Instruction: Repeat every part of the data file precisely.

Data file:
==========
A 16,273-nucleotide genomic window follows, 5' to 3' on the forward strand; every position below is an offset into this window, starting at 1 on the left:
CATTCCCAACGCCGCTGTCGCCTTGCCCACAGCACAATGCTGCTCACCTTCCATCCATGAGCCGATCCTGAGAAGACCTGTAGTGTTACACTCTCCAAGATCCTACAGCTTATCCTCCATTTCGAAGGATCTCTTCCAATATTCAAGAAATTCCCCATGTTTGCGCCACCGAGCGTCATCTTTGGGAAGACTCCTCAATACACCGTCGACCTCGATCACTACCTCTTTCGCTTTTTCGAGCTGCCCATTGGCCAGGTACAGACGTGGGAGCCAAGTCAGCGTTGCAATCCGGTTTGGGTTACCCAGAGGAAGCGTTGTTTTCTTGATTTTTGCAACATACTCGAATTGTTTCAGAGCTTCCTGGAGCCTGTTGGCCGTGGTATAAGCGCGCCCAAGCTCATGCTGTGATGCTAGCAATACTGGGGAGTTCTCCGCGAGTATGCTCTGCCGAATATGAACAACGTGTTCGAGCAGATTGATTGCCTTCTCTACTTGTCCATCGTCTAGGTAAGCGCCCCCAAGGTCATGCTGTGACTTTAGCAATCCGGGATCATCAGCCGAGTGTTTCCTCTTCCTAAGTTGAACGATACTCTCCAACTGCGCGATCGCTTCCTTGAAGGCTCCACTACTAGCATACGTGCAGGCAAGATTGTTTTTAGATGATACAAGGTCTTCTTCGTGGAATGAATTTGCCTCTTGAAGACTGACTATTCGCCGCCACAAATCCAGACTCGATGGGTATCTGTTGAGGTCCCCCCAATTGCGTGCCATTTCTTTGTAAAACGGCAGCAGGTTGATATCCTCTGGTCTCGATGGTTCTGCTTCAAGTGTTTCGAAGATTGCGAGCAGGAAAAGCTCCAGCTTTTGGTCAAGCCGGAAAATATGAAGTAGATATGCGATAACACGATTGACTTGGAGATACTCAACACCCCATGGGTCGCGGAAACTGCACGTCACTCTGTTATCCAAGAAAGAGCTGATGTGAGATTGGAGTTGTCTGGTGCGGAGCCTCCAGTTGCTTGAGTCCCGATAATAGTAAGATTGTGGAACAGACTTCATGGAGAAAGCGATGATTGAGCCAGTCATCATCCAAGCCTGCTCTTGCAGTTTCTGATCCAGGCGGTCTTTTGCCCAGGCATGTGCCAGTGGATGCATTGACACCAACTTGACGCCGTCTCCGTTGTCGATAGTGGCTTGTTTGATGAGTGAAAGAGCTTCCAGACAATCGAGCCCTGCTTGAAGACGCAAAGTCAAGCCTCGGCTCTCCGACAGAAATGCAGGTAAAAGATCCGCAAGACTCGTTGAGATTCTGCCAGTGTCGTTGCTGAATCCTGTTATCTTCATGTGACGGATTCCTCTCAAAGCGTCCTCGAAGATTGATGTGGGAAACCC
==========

A 16,273-nucleotide genomic window follows, 5' to 3' on the forward strand; every position below is an offset into this window, starting at 1 on the left:
CATTCCCAACGCCGCTGTCGCCTTGCCCACAGCACAATGCTGCTCACCTTCCATCCATGAGCCGATCCTGAGAAGACCTGTAGTGTTACACTCTCCAAGATCCTACAGCTTATCCTCCATTTCGAAGGATCTCTTCCAATATTCAAGAAATTCCCCATGTTTGCGCCACCGAGCGTCATCTTTGGGAAGACTCCTCAATACACCGTCGACCTCGATCACTACCTCTTTCGCTTTTTCGAGCTGCCCATTGGCCAGGTACAGACGTGGGAGCCAAGTCAGCGTTGCAATCCGGTTTGGGTTACCCAGAGGAAGCGTTGTTTTCTTGATTTTTGCAACATACTCGAATTGTTTCAGAGCTTCCTGGAGCCTGTTGGCCGTGGTATAAGCGCGCCCAAGCTCATGCTGTGATGCTAGCAATACTGGGGAGTTCTCCGCGAGTATGCTCTGCCGAATATGAACAACGTGTTCGAGCAGATTGATTGCCTTCTCTACTTGTCCATCGTCTAGGTAAGCGCCCCCAAGGTCATGCTGTGACTTTAGCAATCCGGGATCATCAGCCGAGTGTTTCCTCTTCCTAAGTTGAACGATACTCTCCAACTGCGCGATCGCTTCCTTGAAGGCTCCACTACTAGCATACGTGCAGGCAAGATTGTTTTTAGATGATACAAGGTCTTCTTCGTGGAATGAATTTGCCTCTTGAAGACTGACTATTCGCCGCCACAAATCCAGACTCGATGGGTATCTGTTGAGGTCCCCCCAATTGCGTGCCATTTCTTTGTAAAACGGCAGCAGGTTGATATCCTCTGGTCTCGATGGTTCTGCTTCAAGTGTTTCGAAGATTGCGAGCAGGAAAAGCTCCAGCTTTTGGTCAAGCCGGAAAATATGAAGTAGATATGCGATAACACGATTGACTTGGAGATACTCAACACCCCATGGGTCGCGGAAACTGCACGTCACTCTGTTATCCAAGAAAGAGCTGATGTGAGATTGGAGTTGTCTGGTGCGGAGCCTCCAGTTGCTTGAGTCCCGATAATAGTAAGATTGTGGAACAGACTTCATGGAGAAAGCGATGATTGAGCCAGTCATCATCCAAGCCTGCTCTTGCAGTTTCTGATCCAGGCGGTCTTTTGCCCAGGCATGTGCCAGTGGATGCATTGACACCAACTTGACGCCGTCTCCGTTGTCGATAGTGGCTTGTTTGATGAGTGAAAGAGCTTCCAGACAATCGAGCCCTGCTTGAAGACGCAAAGTCAAGCCTCGGCTCTCCGACAGAAATGCAGGTAAAAGATCCGCAAGACTCGTTGAGATTCTGCCAGTGTCGTTGCTGAATCCTGTTATCTTCATGTGACGGATTCCTCTCAAAGCGTCCTCGAAGATTGATGTGGGAAACCC